Swish basketball club. Photo by Chelsey Sincerray.
You’ve both brought up the physical movement aspect of Swish a couple times already. How much did health factor into your decision to start Swish?

Adams: Yeah, so I don’t love to work out, like, go out and run or go do push-ups. I like community-based exercise if that makes sense. So I needed something for myself to move my body. I want to be able to feel like I haven’t just been sitting because a lot of the pandemic was sitting, especially in Chicago when it gets cold. 

Taking the opportunity to get outside and do something with other people and not feel isolated, is important. That’s a part of why I feel like Swish was so important to me because it provided people with a way to move their bodies and to do it in a way that felt healthy but we didn’t want to create a toxic fitness culture. We wanted to feel like we’re doing this together, moving our bodies to stay active.

Can you explain to me the difference that you feel when you’re playing during Swish as opposed to how you’ve felt in the past?

Adams: I feel so much more comfortable to be able to make a mistake on the court. So I’m much more comfortable with taking a risk. The culture on the court [is] sometimes, like, they want you to be super good, they want to push you off the court, they don’t want to pass the ball to you. That’s not a thing that happens at Swish.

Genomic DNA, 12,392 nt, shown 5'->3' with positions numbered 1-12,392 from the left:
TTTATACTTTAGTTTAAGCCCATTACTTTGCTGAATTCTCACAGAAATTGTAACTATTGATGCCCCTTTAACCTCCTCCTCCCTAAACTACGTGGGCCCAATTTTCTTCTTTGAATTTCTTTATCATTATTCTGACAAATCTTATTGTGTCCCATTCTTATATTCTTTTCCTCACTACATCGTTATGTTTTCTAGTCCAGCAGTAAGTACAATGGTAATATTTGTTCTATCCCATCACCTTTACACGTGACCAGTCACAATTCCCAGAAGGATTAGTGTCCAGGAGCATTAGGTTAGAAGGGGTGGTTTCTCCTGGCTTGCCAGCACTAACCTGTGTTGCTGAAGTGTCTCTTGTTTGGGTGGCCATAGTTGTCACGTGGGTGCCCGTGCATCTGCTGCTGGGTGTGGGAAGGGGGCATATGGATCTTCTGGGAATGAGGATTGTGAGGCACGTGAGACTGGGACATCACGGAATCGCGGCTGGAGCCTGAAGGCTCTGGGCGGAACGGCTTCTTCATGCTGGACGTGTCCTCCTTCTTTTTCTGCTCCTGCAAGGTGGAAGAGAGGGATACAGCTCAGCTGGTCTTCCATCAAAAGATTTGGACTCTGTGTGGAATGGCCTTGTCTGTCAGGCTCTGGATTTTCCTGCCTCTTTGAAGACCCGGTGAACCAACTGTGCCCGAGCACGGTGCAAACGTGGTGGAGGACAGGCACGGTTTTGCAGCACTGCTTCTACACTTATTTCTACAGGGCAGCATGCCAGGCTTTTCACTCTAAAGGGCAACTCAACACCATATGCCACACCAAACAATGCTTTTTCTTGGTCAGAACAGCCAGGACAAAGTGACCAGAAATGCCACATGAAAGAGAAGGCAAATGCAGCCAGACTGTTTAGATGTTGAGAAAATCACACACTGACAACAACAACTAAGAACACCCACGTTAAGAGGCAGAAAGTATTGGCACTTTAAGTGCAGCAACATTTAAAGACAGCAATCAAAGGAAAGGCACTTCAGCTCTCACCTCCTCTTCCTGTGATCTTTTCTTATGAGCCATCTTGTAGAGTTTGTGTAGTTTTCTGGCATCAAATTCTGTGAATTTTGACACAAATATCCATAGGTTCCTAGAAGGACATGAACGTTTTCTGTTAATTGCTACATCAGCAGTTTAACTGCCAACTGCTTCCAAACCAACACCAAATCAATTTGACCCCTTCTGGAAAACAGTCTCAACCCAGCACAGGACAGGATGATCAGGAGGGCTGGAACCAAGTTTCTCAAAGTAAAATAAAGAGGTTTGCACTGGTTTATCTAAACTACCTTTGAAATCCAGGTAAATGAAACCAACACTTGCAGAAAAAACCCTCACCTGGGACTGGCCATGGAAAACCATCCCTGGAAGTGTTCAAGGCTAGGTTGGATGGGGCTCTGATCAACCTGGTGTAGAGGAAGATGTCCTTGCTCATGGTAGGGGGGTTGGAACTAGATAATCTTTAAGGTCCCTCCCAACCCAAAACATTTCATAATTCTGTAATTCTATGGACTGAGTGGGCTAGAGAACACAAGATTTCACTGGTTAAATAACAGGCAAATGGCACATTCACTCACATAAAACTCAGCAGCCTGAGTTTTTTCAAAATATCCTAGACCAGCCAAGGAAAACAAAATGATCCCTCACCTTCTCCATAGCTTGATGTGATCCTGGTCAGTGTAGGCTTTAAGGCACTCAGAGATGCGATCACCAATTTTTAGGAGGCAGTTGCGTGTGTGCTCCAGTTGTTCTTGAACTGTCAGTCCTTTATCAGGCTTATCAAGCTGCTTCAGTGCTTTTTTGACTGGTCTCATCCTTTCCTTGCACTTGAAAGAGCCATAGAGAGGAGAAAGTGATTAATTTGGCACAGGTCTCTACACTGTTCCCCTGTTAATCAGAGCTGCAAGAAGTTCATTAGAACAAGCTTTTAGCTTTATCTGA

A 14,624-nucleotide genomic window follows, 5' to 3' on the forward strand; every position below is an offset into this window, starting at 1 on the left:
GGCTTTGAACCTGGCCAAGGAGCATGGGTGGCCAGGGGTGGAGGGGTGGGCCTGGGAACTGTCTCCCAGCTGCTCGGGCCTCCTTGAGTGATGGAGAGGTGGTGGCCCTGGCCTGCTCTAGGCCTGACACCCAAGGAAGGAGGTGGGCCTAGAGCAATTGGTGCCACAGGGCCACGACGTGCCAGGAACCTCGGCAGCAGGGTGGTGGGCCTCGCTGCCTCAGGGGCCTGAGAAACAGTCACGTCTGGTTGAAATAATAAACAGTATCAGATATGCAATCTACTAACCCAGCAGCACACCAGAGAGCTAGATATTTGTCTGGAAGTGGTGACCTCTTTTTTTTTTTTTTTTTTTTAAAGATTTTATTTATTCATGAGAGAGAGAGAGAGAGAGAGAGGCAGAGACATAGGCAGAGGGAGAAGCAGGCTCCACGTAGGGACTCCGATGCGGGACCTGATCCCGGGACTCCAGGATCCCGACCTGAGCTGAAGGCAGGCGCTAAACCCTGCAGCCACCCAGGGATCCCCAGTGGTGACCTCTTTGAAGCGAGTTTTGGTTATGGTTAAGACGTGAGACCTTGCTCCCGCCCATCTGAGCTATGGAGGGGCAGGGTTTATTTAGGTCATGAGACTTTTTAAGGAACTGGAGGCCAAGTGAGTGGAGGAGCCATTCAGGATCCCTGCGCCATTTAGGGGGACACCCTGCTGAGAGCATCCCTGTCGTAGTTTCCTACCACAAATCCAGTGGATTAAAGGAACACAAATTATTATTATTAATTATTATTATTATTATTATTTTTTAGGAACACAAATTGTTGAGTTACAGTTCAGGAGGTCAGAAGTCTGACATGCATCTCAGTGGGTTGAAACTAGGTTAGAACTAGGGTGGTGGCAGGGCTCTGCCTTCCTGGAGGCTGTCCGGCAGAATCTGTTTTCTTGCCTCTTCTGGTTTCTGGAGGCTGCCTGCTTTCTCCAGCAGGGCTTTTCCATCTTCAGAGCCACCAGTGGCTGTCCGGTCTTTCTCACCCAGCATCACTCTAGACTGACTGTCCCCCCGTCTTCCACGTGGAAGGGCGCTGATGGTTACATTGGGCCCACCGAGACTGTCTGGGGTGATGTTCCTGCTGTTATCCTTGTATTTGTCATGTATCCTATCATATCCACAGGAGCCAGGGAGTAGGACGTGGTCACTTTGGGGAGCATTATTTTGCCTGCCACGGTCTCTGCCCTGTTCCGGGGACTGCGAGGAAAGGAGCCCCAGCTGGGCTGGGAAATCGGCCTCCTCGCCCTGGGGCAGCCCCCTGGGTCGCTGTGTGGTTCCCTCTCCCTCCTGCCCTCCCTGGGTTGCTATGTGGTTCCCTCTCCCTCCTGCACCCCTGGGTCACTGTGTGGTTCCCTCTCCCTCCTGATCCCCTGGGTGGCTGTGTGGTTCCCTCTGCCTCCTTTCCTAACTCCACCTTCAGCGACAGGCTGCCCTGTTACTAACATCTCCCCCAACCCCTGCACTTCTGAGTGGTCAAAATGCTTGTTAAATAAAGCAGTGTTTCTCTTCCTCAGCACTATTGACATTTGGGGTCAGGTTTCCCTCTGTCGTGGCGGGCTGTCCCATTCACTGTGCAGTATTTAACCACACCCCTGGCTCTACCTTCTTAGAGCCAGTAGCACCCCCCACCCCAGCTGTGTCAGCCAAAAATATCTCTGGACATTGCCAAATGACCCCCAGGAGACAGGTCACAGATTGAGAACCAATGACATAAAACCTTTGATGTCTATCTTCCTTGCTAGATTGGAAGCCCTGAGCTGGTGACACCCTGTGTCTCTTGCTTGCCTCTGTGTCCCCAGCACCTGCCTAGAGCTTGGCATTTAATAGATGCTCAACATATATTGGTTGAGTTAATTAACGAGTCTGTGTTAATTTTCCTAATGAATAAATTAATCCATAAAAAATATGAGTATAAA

Whether you’re one of our players who haven’t played the most, or one of our players that have come out from a college team, you’ll still get the ball passed to you, you get picked [to be] on the team. We don’t do captains. We number ourselves and pick teams like that, so that there isn’t that gym class feeling of being picked last. That’s something that we learned too because at one of our first meetups, we did team captains and somebody was like “Wow, this feels like gym class again,” and I was like, oh, yeah, that’s not a great feeling.